Once having felt the generous flame,
Can dungeon's bolts and bars confine thee?
Or whips, thy noble spirit tame?
Or whips, thy noble spirit tame?
Too long the world has wept bewailing,
That Falsehood's dagger tyrants wield;
But Freedom is our sword and shield;
And all their arts are unavailing!

You starving members of the unemployed, Why starve?
We have produced enough.
The warehouses are overflowing with the things we need. WHY STARVE?

Songs of the International Workers of the World.
Published by the I.W.W.
H. Cook and Company, Sydney.
Courtesy of the Mitchell Library.


Ralph H. Chaplin

(Tune: "John Brown's Body").

When the Union's inspiration through the worker's blood
shall run,
There can be no power greater anywhere beneath the sun,
Yet what force on earth is weaker than the feeble strength of one?
But the Union makes us strong.


Solidarity forever!
Solidarity forever!
Solidarity forever!
For the Union makes us strong.

Is there aught we hold in common with the greedy parasite,
Who would lash us into serfdom and would crush us with his might?
Is there anything left for us but to organize and fight?
For the Union makes us strong.

It is we who plowed the prairies; built the cities where they trade,
Dug the mines and built the workshops; endless miles of railroad laid.
Now we stand, outcast and starving, mid the wonders we have made;
But the Union makes us strong.

All the world that's owned by idle drones, is ours and ours alone.
We have laid the wide foundations; built it skywards, stone by stone.
It is ours, and not to slave in, but to master and to own,
While the Union makes us strong.

They have taken untold millions that they never toiled to earn,
But without our brain and muscle not a single wheel can turn.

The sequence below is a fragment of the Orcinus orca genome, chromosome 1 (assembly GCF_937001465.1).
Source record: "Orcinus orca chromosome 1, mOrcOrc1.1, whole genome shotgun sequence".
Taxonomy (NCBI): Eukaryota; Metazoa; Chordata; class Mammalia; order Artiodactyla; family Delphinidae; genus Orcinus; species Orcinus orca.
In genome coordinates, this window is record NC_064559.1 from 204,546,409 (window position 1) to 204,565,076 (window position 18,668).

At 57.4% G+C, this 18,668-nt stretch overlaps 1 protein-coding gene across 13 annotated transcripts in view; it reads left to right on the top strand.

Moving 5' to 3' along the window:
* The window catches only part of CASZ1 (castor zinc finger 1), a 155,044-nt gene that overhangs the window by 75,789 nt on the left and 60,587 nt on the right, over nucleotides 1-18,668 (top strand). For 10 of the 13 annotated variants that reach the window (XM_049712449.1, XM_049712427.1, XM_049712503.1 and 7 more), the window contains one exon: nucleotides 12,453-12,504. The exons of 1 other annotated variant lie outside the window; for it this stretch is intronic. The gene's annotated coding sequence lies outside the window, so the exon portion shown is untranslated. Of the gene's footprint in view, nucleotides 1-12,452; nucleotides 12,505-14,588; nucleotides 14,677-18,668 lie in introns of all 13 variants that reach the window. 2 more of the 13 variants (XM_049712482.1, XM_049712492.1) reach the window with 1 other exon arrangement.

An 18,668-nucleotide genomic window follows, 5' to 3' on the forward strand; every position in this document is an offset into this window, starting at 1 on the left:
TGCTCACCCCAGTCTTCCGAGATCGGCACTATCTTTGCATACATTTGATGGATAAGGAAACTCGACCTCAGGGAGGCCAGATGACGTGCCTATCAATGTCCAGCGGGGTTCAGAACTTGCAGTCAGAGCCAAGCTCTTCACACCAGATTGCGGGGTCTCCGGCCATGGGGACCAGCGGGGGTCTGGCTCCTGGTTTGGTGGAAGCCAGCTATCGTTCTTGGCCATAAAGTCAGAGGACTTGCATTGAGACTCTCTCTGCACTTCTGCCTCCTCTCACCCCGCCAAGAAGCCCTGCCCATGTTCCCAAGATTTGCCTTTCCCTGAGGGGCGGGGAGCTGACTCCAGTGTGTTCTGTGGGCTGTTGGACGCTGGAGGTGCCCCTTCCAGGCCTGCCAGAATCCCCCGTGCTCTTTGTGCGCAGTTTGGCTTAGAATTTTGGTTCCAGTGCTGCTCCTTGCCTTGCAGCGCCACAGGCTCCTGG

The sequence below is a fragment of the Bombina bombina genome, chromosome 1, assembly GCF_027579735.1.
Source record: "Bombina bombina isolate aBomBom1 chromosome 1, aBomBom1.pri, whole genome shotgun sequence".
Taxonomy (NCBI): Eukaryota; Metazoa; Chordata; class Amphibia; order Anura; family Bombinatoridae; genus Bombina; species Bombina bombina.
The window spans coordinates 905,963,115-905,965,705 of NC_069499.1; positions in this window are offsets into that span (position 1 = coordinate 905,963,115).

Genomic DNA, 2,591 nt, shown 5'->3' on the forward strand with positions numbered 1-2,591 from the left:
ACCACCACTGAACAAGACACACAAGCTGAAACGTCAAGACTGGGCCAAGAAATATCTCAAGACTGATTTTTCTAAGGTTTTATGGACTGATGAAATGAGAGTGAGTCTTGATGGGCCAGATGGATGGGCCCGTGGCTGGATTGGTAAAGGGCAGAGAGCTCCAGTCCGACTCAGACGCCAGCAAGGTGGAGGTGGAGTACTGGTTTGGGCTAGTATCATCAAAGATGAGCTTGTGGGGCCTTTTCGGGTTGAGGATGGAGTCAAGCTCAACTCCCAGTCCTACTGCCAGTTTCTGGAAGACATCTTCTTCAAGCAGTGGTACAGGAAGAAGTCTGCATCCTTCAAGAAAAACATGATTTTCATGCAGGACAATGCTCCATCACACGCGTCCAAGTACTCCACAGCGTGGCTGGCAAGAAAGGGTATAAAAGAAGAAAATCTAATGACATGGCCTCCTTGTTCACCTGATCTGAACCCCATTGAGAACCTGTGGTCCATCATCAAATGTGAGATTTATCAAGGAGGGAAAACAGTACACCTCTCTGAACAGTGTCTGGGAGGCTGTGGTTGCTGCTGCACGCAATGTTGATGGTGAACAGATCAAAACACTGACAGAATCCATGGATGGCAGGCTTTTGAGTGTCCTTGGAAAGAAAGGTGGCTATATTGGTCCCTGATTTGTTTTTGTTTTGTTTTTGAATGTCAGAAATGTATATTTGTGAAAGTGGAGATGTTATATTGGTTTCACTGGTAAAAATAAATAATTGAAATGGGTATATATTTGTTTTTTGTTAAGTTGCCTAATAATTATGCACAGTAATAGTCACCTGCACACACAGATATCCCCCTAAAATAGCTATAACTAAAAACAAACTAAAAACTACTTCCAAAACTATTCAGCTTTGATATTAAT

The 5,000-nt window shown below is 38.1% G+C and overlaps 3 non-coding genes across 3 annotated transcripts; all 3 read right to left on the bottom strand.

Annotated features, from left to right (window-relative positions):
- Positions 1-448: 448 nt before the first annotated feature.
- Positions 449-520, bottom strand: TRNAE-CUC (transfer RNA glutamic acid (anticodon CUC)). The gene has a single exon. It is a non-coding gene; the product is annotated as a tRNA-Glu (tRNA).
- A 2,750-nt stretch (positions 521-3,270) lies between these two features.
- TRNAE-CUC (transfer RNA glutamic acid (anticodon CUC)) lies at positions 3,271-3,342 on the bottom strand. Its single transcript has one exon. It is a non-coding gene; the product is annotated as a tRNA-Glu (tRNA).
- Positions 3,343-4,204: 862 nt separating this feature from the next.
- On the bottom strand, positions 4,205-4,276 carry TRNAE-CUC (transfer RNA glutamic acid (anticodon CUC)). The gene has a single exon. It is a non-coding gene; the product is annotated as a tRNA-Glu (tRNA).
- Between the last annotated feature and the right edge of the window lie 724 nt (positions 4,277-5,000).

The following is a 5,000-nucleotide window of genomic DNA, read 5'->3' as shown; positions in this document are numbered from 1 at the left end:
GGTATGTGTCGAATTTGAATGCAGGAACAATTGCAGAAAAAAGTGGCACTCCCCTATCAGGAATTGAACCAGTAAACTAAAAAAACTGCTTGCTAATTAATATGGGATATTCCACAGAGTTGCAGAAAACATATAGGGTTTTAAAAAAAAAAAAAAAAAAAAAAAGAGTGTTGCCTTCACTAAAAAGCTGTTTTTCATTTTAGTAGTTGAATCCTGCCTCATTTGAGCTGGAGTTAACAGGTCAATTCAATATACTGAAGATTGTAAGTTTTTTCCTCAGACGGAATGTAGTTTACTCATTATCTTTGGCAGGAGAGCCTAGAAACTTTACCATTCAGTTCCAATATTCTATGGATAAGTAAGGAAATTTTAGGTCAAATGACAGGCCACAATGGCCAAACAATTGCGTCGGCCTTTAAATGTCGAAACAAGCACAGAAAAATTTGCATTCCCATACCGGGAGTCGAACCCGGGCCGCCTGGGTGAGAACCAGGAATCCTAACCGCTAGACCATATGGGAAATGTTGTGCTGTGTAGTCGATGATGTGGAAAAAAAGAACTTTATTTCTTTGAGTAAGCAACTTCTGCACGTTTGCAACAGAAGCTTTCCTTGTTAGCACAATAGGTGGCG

We can break their haughty power; gain our freedom, when we learn
That the Union makes us strong.

Songs of the International Workers of the World.
Published by the I.W.W.
H. Cook and Company, Sydney
Courtesy of the Mitchell Library.


*    Contact our history editor, Dr Lucy Taksa

*   View entire issue - print all of the articles!

*   Issue 49 contents

In this issue
*  Interview: Rebuilding from the Rubble
Ramona Mitussis, APHEDA's co-ordinator in East Timor reports on how Australian workers are contributing to rebuilding a nation.
*  East Timor: UN Poseurs Delay Reconstruction
Returning to the Dili compound where he spent five days under siege, HT Lee finds an aid bureacracy out of control.
*  Unions: The Last Bank in Minto
"It's a busy branch", Carol Davison insists, watching the crowd gather around the Commonwealth Bank branch at Minto Mall. By the time you read this, the branch will be another empty shopfront, stripped of its fittings, with junk mail starting to accumulate under the front door.
*  International: Workers of the World Unite
ILO Director-General Juan Somavia's keynote address to the ICFTU Congress in Durban, South Africa this week.
*  Olympics: Strange Tenants
Rentwatchers lifts the lid on the legacy the 2000 Games will leave on Sydney's tenants.
*  Politics: The Loneliness Crisis
Lindsay Tanner looks at the politics of the soul that form the backdrop of many of our social ills.
*  History: Songs of Solidarity
Visiting US labour acadmeic John Lund has found a new way to digest history - he commits workers' struggles to song.
*  Satire: Seven Launches 'Popstars' Spin-off
On the heels of Popstars comes a new show taking five minor celebrities and turning them into normal people
*  Review: Keating's Engagement
Whether it's analysis or self-justification, Paul Keating's new book is an engaging read.

»  Free East Timor? For the Workers, It's Just Cheap
»  Maria Wins Historic Email Test Case
»  More Hot Air: Cyclone Telstra Hits Townsville
»  Cleaners Walk: We Are Humans, Not Robots!
»  Reith's Day in the Dock Draws Near
»  Olympics Tickets: One Size Doesn't Fit All
»  Back Door Sell-Off of Nursing Home Beds
»  Entitlement Changes Fail to Protect Workers
»  Shaw Sets Safety Guidelines
»  Water Workers Ready to Walk
»  Honour for Jack Mundy
»  Lindsay Tanner Chat Session
»  Radio Free East Timor Fundraiser Thursday
»  Workers Online Turns 50 Next Week!

»  The Soapbox
»  The Locker Room
»  Trades Hall
»  Tool Shed

Letters to the editor
»  Public Meeting: Globalised Capital and International Labour.